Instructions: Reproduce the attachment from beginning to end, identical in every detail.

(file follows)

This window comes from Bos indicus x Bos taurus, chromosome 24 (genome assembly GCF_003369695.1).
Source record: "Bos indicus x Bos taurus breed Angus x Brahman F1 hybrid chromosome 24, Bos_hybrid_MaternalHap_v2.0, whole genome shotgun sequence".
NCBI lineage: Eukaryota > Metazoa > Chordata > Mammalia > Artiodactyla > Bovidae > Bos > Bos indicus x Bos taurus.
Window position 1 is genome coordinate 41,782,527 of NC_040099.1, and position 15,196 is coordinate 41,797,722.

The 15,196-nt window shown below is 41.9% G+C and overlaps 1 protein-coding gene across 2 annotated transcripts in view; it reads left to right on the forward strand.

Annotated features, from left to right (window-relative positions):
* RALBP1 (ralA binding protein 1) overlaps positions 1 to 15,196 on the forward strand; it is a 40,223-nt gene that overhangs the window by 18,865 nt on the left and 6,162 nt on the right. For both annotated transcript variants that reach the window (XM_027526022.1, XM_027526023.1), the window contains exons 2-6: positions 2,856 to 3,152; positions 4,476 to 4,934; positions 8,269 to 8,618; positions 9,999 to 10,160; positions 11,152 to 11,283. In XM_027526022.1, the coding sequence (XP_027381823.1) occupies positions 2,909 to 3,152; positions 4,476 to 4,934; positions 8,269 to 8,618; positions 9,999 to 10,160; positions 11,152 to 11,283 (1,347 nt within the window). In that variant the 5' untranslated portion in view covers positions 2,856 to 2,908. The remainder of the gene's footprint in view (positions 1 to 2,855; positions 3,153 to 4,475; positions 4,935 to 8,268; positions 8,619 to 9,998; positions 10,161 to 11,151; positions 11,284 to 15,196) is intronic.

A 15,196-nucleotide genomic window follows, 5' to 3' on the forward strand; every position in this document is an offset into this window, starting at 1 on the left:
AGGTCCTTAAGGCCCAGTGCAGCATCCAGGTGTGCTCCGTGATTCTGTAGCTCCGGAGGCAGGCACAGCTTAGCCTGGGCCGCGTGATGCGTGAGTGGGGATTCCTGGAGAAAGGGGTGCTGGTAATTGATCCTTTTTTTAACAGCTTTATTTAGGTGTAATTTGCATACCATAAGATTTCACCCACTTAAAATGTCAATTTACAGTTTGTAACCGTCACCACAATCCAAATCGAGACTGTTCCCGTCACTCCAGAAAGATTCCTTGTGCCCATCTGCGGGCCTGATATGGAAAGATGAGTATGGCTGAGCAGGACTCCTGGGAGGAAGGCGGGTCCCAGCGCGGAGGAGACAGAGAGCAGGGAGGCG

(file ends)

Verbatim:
This window comes from Bos indicus x Bos taurus, chromosome 24 (genome assembly GCF_003369695.1).
Source record: "Bos indicus x Bos taurus breed Angus x Brahman F1 hybrid chromosome 24, Bos_hybrid_MaternalHap_v2.0, whole genome shotgun sequence".
NCBI lineage: Eukaryota > Metazoa > Chordata > Mammalia > Artiodactyla > Bovidae > Bos > Bos indicus x Bos taurus.
Window position 1 is genome coordinate 41,782,527 of NC_040099.1, and position 15,196 is coordinate 41,797,722.

The 15,196-nt window shown below is 41.9% G+C and overlaps 1 protein-coding gene across 2 annotated transcripts in view; it reads left to right on the forward strand.

Annotated features, from left to right (window-relative positions):
* RALBP1 (ralA binding protein 1) overlaps positions 1 to 15,196 on the forward strand; it is a 40,223-nt gene that overhangs the window by 18,865 nt on the left and 6,162 nt on the right. For both annotated transcript variants that reach the window (XM_027526022.1, XM_027526023.1), the window contains exons 2-6: positions 2,856 to 3,152; positions 4,476 to 4,934; positions 8,269 to 8,618; positions 9,999 to 10,160; positions 11,152 to 11,283. In XM_027526022.1, the coding sequence (XP_027381823.1) occupies positions 2,909 to 3,152; positions 4,476 to 4,934; positions 8,269 to 8,618; positions 9,999 to 10,160; positions 11,152 to 11,283 (1,347 nt within the window). In that variant the 5' untranslated portion in view covers positions 2,856 to 2,908. The remainder of the gene's footprint in view (positions 1 to 2,855; positions 3,153 to 4,475; positions 4,935 to 8,268; positions 8,619 to 9,998; positions 10,161 to 11,151; positions 11,284 to 15,196) is intronic.

A 15,196-nucleotide genomic window follows, 5' to 3' on the forward strand; every position in this document is an offset into this window, starting at 1 on the left:
AGGTCCTTAAGGCCCAGTGCAGCATCCAGGTGTGCTCCGTGATTCTGTAGCTCCGGAGGCAGGCACAGCTTAGCCTGGGCCGCGTGATGCGTGAGTGGGGATTCCTGGAGAAAGGGGTGCTGGTAATTGATCCTTTTTTTAACAGCTTTATTTAGGTGTAATTTGCATACCATAAGATTTCACCCACTTAAAATGTCAATTTACAGTTTGTAACCGTCACCACAATCCAAATCGAGACTGTTCCCGTCACTCCAGAAAGATTCCTTGTGCCCATCTGCGGGCCTGATATGGAAAGATGAGTATGGCTGAGCAGGACTCCTGGGAGGAAGGCGGGTCCCAGCGCGGAGGAGACAGAGAGCAGGGAGGCG